Sunday, May 30, 2010
Natural Arch vs. Gravity (Gravity Wins)
I love natural arches. Whether they're residents of Arches National Park in Utah or right here in Colorado's Western Slope canyon country, they're just plain fascinating. Yet, despite the incredible length of time it took wind, rain and ice to carve out these natural frames from the landscape, those same forces will eventually weaken these structures and send them tumbling down. Landscape Arch in Arches National Park, the world's longest span, has been in danger of collapsing for the last few years, so the National Park Service has cordoned it off at what is perceived to be a safe distance.
Unfortunately, an arch in Nevada's Valley of Fire State Park collapsed recently, as this story in the L.A. Times details: LINK
It's a bummer, but these things happen. According to the story, it appears natural forces led to its collapse, and not some "hey, watch this!" moron climbing on it.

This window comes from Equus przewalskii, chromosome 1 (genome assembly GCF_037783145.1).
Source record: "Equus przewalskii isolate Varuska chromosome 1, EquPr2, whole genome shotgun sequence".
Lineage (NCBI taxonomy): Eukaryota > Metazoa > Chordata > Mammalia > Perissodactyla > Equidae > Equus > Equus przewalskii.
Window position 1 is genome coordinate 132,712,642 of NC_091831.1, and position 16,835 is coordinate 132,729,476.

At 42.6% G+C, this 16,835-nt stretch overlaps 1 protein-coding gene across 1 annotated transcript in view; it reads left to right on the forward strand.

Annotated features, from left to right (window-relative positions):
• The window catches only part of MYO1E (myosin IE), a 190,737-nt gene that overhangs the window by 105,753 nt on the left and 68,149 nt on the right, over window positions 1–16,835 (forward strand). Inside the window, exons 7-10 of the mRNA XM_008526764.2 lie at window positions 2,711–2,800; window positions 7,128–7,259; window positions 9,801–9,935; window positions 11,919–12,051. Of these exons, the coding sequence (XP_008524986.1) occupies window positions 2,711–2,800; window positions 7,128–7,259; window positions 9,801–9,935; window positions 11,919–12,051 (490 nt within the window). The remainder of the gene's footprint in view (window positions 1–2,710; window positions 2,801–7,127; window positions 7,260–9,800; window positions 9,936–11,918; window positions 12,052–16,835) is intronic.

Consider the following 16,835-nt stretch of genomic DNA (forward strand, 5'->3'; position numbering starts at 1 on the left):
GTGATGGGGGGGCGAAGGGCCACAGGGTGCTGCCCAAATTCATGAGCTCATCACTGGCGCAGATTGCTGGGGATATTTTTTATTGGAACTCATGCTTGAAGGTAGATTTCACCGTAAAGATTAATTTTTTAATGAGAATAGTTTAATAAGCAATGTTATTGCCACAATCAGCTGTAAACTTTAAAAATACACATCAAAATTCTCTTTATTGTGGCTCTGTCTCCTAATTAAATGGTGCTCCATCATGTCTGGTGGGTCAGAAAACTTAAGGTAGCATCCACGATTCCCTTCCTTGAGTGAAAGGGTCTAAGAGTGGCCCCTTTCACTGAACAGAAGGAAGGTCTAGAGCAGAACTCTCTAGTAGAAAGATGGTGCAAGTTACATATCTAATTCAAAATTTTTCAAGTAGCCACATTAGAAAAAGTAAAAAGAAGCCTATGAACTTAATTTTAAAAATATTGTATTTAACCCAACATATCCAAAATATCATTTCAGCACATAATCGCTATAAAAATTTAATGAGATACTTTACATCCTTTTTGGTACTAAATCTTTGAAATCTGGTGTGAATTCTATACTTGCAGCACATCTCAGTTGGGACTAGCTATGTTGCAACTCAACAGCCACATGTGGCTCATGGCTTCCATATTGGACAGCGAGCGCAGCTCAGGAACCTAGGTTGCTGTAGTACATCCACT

Addendum: The accompanying photo (click to enlarge) is of Mesa Arch in Canyonlands National Park, Utah. I showed up at the trailhead for the short hike after an overnight snowstorm, and was disappointed to see one other car in the parking lot. I didn't mind the prospect of sharing the morning with another photographer, but I was worried that the fresh snow would show footprints of some careless wanderer. I didn't want footprints in my photos! Lit by my headlamp, I followed the footprints all the way to the arch, and was pleasantly surprised that they continued right past it. Phew! That was a close one! Mesa Arch barely juts out from the canyon wall from which it was carved, and my guess is the person never even knew they passed it. I never saw another soul that morning, and the barely discernible critter prints below the arch didn't bother me at all.